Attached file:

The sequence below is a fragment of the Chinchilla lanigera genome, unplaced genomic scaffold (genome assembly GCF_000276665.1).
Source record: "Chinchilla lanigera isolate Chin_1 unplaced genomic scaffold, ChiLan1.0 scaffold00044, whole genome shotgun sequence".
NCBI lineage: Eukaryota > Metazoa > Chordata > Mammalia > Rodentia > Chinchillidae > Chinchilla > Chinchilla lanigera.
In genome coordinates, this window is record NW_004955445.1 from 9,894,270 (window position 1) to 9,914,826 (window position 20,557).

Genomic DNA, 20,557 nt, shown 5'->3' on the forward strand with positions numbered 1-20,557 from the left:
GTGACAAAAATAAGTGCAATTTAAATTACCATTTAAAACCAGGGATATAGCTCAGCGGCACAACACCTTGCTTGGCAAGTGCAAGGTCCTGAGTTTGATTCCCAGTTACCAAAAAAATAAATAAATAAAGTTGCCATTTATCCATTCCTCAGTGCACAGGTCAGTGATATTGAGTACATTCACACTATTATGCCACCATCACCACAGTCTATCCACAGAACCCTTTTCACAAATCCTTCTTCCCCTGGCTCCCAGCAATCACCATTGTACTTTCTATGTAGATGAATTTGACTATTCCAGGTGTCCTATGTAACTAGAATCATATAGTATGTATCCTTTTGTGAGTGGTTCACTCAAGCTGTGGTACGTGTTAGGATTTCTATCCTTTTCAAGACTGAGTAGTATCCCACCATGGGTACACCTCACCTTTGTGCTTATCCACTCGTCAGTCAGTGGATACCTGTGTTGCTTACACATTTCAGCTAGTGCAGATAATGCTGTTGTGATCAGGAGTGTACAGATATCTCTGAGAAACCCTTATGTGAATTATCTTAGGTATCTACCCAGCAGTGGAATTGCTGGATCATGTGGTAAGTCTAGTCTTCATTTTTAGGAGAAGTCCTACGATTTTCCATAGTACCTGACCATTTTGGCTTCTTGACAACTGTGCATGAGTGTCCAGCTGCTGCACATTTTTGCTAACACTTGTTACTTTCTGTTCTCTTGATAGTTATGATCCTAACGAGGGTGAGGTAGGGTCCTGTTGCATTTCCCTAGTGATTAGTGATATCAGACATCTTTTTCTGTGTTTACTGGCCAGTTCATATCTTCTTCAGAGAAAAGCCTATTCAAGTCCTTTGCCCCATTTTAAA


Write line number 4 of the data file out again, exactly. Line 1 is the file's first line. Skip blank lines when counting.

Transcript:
In genome coordinates, this window is record NW_004955445.1 from 9,894,270 (window position 1) to 9,914,826 (window position 20,557).